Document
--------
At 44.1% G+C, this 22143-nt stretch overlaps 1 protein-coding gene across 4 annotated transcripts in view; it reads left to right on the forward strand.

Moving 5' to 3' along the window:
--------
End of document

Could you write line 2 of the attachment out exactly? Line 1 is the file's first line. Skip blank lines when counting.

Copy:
Moving 5' to 3' along the window: